A hacker must know the extent of a building’s access control points. In most cases, there is access control at the entry and exit, but what about the inner doors into rooms? Can you roam around freely once you get through security at the front entrance? If the doors inside the building require keys to unlock them, then the right keys must be stolen or duplicated.
If it is difficult to get copies of the keys you need, then lock picking is another alternative. Picking a lock is not that difficult to learn. Most door locks tend to be of the pin tumbler variety, where you have an inner and outer cylinder. To open a door, all you have to do is rotate the inner cylinder. If the lock is cheap, for example, for filing or medicine cabinets, then picking it is easy.
You can get cheap lock-picking kits online and read some instructions on how to pick the standard door lock. If it is a keyed entry door, you can consider placing a spy cam in a strategic position to learn the code.
3. Intrusion Detection Systems
This is a system that is designed to scan a network and monitor a facility for malicious actions or violations of policy. This can be through CCTV or motion detectors. There have been advances in these systems, with the design of Intrusion Detection and Prevention Systems. Such a system doesn’t just monitor events; it prevents attacks on the network.
CCTV cameras are the standard in video surveillance of buildings. Security guards sit in the control room and monitor every area through the array of cameras installed at strategic places. Motion sensors can also be installed to alert security of unwanted intruders.
Most CCTV systems have a weakness — blind spots. These are areas where the cameras cannot see. Any hacker planning to attack a facility with CCTV cameras must first get to know exactly where these blind spots are. The cameras may be web-based or wireless.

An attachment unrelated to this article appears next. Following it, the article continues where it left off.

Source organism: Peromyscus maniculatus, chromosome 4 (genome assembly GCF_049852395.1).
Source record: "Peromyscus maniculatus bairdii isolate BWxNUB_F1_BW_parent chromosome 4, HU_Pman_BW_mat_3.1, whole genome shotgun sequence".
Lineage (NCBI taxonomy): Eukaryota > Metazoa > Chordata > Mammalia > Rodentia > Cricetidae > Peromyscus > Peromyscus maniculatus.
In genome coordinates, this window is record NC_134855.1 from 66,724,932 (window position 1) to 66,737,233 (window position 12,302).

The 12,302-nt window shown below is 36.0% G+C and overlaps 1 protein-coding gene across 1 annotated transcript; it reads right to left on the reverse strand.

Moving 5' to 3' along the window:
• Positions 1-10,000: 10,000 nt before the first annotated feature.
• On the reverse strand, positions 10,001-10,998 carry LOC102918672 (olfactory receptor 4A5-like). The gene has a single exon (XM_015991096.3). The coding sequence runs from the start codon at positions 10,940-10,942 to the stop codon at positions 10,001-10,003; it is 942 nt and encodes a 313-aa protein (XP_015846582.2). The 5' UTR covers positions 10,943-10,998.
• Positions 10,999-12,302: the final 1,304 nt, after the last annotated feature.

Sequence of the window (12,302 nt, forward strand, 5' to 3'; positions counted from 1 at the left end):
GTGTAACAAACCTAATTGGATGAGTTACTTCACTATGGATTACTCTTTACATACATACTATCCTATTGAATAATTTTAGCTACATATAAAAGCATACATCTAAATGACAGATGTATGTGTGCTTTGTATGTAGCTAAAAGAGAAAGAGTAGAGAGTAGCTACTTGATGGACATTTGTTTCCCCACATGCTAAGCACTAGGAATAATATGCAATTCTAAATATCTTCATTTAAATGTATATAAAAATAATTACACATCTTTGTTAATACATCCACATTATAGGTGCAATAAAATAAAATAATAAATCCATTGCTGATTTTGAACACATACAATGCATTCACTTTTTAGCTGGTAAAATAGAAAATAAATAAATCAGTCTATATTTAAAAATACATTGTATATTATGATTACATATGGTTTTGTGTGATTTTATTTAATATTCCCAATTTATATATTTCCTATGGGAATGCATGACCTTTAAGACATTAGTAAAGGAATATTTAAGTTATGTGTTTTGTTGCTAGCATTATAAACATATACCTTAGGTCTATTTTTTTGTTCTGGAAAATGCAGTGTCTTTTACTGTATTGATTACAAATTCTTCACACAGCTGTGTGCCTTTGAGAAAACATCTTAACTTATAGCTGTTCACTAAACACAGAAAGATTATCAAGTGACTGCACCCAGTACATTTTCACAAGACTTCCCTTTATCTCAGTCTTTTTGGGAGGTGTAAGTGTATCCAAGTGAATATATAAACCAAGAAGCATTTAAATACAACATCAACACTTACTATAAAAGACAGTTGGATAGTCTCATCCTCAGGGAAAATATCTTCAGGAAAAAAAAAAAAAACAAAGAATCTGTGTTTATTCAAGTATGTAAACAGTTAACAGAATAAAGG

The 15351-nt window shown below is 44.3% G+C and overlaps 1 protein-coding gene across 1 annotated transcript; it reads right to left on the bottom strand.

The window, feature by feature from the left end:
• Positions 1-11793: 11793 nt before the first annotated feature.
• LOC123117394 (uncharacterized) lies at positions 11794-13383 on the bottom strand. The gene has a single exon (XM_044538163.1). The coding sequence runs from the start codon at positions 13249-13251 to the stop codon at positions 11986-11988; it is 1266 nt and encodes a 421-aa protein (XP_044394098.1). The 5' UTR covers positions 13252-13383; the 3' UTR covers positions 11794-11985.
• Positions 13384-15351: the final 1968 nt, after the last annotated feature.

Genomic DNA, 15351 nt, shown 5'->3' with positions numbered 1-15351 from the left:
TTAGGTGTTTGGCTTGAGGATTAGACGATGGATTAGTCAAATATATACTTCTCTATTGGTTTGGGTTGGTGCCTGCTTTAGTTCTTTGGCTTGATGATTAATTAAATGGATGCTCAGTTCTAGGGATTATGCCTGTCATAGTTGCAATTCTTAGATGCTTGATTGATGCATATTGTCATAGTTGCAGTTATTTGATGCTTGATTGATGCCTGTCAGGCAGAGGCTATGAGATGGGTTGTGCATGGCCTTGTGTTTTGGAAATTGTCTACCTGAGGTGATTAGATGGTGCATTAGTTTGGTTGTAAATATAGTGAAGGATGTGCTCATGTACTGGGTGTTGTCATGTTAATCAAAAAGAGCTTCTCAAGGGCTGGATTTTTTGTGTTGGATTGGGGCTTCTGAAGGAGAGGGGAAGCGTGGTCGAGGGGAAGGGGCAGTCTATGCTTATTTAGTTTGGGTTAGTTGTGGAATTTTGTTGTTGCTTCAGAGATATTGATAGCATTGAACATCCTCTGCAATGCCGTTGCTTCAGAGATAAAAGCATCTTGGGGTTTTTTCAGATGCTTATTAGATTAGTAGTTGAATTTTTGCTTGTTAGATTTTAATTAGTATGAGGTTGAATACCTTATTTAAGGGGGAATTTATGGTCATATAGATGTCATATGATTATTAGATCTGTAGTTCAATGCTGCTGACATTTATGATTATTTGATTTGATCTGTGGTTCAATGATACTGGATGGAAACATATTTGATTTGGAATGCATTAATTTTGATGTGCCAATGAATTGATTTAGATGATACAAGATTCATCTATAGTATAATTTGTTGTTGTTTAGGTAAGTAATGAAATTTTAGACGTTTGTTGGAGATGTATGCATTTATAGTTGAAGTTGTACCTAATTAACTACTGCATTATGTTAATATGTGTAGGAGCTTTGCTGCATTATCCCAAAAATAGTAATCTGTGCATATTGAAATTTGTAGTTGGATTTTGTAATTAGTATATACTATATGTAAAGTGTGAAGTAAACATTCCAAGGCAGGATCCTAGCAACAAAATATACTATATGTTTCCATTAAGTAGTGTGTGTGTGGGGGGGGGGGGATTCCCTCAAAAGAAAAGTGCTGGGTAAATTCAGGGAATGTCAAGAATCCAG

Either way, it is possible to hack into the camera feed and manipulate what the security personnel see. It is also possible to jam the signals of a wireless camera.
It is also important for a hacker to understand the kind of response that security will have when an alarm goes off. Will the police be called? Will the doors automatically lock and cut off a means of escape? Knowing the response of an intrusion detection system may provide a hacker with an advantage.
4. The identity of the personnel
Most organizations hand out ID badges as well as user IDs to their personnel. This makes it easier for them to go about their daily duties. Computer programs are also used to monitor the identities of employees who create and modify existing directories and files.
The movement of employees in restricted areas is also tracked and records kept.
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It may be possible to make a fake ID badge or steal one from a bonafide employee. You may also come in as a guest and lose your escort. Another way to gain entry into a restricted area is “tailgating.” A hacker can pose as a salesman and pretend to help a legitimate employee carry a tray of food into a data center. Most people would look at the situation and open the door for you since your hands are full.
You can also hang out in the smoking zone and follow an employee into the building, as you pretend to have a conversation with them. You can even pretend to be talking on the phone or be on crutches, prompting the employee to help you through the door.
Impersonating genuine salespeople, technicians, or contractors is a surefire way to enter a building without raising eyebrows. All you need is a uniform, and if you prefer, get a service truck and some equipment to make you look like the real deal.